Find sin 𝐴 and tan 𝐴, given that 𝐴𝐵𝐶 is a right triangle at 𝐵, where two 𝐶𝐵 equals 𝐴𝐶.
We’re given information about this right triangle 𝐴𝐵𝐶, so let’s begin by sketching it out. The right triangle is at 𝐵, so, in other words, sides 𝐴𝐵 and 𝐵𝐶 are perpendicular. We’re also told that two 𝐶𝐵 is equal to 𝐴𝐶, so let’s let the side 𝐶𝐵 be equal to 𝑥 length units. Then, side 𝐴𝐶 must be equal to two 𝑥 length units. Now, we’re going to be calculating sin of 𝐴 and tan of 𝐴. And we know for a right triangle with included angle 𝜃, the trigonometric ratios sine and tangent tell us that sin of 𝜃 is equal to the length of the opposite divided by the length of the hypotenuse. And tan of 𝜃 is equal to opposite divided by adjacent.
Now, we’re trying to find sin of 𝐴 and tan of 𝐴, so that’s the sine and tangent of this angle here. Relative to this included angle, we know the length of the opposite. It’s the length of 𝐵𝐶; it’s 𝑥 units. And the hypotenuse in this triangle is two 𝑥 units. This means we can quite quickly calculate the value of sin of 𝐴. But we do need to do a little bit more work to find the value of tan of 𝐴.
Let’s begin by finding the value of sin of 𝐴. It’s the length of the opposite divided by the length of the hypotenuse. That’s 𝑥 divided by two 𝑥. But of course, we can simplify this expression by dividing through by 𝑥. So 𝑥 divided by two 𝑥 simplifies to one-half, and sin 𝐴 is equal to one-half. tan of 𝐴, of course, is the opposite divided by the adjacent. So let’s find an expression for the length of the adjacent side.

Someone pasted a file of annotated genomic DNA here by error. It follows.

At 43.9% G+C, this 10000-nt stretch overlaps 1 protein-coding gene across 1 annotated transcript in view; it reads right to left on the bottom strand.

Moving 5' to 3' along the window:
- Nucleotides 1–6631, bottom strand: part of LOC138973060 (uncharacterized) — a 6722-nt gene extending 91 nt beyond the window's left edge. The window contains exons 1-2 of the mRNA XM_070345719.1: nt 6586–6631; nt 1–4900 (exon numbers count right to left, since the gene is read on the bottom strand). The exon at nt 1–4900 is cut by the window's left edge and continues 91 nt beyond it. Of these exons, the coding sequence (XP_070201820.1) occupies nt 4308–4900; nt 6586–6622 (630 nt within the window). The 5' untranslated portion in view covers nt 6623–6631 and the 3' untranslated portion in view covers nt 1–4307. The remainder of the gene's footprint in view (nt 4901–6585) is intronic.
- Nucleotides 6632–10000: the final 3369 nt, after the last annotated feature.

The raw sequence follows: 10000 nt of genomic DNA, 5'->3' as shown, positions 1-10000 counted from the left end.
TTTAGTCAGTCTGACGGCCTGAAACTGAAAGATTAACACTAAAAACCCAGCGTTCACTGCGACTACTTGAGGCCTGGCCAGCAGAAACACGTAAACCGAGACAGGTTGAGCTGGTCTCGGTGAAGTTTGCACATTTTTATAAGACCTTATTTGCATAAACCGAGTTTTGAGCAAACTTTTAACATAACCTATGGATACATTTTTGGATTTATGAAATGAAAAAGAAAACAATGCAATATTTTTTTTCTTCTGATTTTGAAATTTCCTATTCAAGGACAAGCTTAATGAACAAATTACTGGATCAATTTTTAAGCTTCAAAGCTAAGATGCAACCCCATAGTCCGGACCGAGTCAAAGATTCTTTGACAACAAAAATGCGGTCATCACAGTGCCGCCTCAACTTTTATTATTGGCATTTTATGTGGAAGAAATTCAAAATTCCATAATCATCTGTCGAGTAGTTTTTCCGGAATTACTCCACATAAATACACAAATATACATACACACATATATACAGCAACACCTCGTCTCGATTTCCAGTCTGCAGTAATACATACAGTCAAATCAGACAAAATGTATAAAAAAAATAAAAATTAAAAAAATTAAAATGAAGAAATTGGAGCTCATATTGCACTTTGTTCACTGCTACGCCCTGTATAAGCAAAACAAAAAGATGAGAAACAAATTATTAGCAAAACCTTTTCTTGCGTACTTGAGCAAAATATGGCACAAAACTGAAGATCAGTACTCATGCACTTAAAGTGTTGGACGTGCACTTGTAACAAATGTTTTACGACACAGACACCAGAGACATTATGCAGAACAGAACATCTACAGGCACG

To do so, we’ll use the Pythagorean theorem. And this tells us that the sum of the squares of the two shorter sides in our triangle must be equal to the square of the hypotenuse. In other words, 𝑥 squared plus 𝐴𝐵 squared must be equal to two 𝑥 squared. Two 𝑥 all squared is equal to four 𝑥 squared. So we’ll now make 𝐴𝐵 squared the subject by subtracting 𝑥 squared from both sides. 𝐴𝐵 squared is equal to three 𝑥 squared then, meaning that 𝐴𝐵 is equal to the positive square root of three 𝑥 squared. This can alternatively be written as the square root of three times 𝑥. So the length of 𝐴𝐵 is root three 𝑥 units.
We’re now able to find an expression for tan of 𝐴. Since it’s opposite over adjacent, it’s 𝑥 over root three 𝑥. We can once again simplify by dividing through by 𝑥, giving us one over root three. Then, we can simplify further by rationalizing the denominator of this fraction. To do so, we multiply both the numerator and denominator by the square root of three. Then, root three times root three is three. So we find that tan of 𝐴 is equal to root three over three. And we found the values of sin of 𝐴 and tan of 𝐴. sin 𝐴 is one-half and tan 𝐴 is root three over three.